Voronoi diagrams have been suggested previously as a way to draw congressional districts, but there's a problem. "They're not balanced," Klein said. "There's no guarantee that each cell has the same number of clients in it."

An un-gerrymandered Florida. Credit: Brown University

So for this new paper, Klein and his colleagues tweaked the first step of Lloyd's algorithm, the step that assigns clients to centers, to ensure an even distribution. They simply take the total number of voters in the state, divide by the number of congressional seats the state has, and stipulate that no center be assigned more or less than that number of voters. The diagrams that result from that process, known as balanced centroidal power diagrams, have all the desirable properties of Voronoi diagrams, but with population balance to boot.

The researchers used the algorithm to produce mock congressional maps of several U.S. states using 2010 census data. The resulting districts differed in population by no more than one voter and remained remarkably compact.

Klein acknowledges that there are significant barriers to using this or other algorithmic approach to redistricting. Many states, for example, have rules stipulating that districts conform to existing political boundaries like county or city borders. Some states require that districts protect communities with common interests from being split apart. The system Klein and his colleagues have come up with is blind to these considerations.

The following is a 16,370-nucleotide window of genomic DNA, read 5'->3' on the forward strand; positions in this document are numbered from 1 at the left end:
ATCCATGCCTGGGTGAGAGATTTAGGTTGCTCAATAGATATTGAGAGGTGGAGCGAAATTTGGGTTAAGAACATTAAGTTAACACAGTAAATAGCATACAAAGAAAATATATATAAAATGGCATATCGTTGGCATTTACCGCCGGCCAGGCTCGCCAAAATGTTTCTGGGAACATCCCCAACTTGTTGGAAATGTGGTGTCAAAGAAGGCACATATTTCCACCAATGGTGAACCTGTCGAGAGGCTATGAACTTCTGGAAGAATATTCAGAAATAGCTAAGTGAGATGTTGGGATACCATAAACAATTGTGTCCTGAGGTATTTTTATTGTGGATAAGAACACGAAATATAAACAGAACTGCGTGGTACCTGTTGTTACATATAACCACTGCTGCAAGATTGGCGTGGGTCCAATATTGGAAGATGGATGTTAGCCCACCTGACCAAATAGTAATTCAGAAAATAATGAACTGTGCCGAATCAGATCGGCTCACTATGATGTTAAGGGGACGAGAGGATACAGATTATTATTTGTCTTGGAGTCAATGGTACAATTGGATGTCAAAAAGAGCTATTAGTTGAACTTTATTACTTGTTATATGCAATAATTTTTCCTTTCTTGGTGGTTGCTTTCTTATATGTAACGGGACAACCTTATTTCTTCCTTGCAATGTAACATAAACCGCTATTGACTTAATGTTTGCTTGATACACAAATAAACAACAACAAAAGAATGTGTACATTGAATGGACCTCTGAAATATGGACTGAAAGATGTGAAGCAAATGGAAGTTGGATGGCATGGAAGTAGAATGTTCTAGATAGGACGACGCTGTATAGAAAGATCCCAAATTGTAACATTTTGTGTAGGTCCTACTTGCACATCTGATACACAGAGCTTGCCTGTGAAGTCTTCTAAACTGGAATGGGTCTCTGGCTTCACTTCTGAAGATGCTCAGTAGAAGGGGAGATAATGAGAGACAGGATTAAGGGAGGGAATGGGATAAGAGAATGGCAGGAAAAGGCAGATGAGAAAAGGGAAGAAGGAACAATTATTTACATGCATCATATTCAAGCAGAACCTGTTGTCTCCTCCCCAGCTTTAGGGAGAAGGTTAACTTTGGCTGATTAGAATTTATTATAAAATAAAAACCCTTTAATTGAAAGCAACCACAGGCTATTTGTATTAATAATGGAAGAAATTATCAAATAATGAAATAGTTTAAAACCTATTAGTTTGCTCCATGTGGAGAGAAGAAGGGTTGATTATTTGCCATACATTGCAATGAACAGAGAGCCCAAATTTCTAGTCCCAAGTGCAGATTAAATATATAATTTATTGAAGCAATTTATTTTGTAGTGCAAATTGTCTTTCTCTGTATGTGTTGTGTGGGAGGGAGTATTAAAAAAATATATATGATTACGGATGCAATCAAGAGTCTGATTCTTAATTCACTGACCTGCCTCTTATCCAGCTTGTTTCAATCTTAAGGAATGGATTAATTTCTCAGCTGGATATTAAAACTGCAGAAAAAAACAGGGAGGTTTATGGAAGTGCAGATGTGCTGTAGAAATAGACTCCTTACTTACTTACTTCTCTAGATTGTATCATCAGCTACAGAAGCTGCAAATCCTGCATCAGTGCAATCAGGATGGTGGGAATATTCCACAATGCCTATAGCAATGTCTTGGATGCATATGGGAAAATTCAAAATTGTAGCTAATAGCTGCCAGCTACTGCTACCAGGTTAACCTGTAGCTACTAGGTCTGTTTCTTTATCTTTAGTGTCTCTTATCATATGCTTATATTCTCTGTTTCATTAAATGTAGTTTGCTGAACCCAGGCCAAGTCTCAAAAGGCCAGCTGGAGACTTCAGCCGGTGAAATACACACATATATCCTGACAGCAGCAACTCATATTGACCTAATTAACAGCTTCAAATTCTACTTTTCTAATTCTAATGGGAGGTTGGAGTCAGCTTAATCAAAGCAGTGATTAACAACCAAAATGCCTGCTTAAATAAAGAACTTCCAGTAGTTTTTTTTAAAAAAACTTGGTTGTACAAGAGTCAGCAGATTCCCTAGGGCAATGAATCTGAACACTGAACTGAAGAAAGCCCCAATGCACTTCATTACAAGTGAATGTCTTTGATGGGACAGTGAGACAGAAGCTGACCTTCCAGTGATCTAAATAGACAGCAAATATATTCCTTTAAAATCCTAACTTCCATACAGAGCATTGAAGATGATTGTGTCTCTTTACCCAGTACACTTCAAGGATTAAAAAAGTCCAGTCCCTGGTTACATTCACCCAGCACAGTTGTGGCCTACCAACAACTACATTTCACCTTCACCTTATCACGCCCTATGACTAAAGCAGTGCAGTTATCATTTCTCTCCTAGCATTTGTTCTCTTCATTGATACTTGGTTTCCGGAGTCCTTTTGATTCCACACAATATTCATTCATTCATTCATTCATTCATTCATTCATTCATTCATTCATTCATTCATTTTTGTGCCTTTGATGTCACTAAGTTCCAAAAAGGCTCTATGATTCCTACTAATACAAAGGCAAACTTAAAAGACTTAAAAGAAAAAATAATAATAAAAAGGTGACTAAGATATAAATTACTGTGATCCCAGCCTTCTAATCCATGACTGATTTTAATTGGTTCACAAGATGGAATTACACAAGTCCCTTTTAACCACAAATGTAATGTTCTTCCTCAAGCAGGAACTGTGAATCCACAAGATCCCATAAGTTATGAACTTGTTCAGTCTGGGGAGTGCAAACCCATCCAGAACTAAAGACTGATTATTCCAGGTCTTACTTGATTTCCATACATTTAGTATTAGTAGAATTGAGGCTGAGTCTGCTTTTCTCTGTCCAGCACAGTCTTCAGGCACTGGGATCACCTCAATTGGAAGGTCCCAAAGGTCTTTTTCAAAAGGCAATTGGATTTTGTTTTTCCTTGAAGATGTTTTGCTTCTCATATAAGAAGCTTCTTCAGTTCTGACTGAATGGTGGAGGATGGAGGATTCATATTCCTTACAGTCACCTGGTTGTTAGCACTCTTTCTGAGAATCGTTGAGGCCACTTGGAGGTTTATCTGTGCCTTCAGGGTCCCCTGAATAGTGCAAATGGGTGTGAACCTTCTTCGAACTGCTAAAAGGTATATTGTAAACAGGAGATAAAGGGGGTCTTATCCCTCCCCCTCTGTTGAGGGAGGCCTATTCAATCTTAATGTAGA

But if the Supreme Court deems partisan gerrymandering unconstitutional, those current rules may be kicked to the curb, and computational approaches may provide a way to fill the void, Klein says. And even if algorithms don't end up drawing the districts themselves, they could provide a standard against which districts are judged to see if gerrymandering has taken place. Another possibility is that algorithms like this one could be used to tweak existing borders to make them less gerrymandered, Klein says.

In any case, Klein and his colleagues hope their will at least spark some renewed conversation about algorithmic approaches to redistricting. They've made their paper and their computer code freely available to the public.

Explore further: Congressional redistricting less contentious when resolved using computer algorithm

More information: Balanced power diagrams for redistricting. arXiv:1710.03358 [cs.DS] arxiv.org/abs/1710.03358

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13 comments

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ab3a
5 / 5 (2) Nov 08, 2017
This is very interesting. However, it is strictly based upon polygons with six or fewer sides. It is not aligned with roads, with voting centers, or anything practical. It seems to me that the next step is to make MINOR adjustments (less than a few hundred feet) to account for various polling places and transportation access. It would be in keeping with the spirit of the concept, but allowing for people to vote at places that may be closer to where they live.
dnatwork
not rated yet Nov 08, 2017
I've been thinking of something like this (without the math to do it) for years. But I would start from a population density map.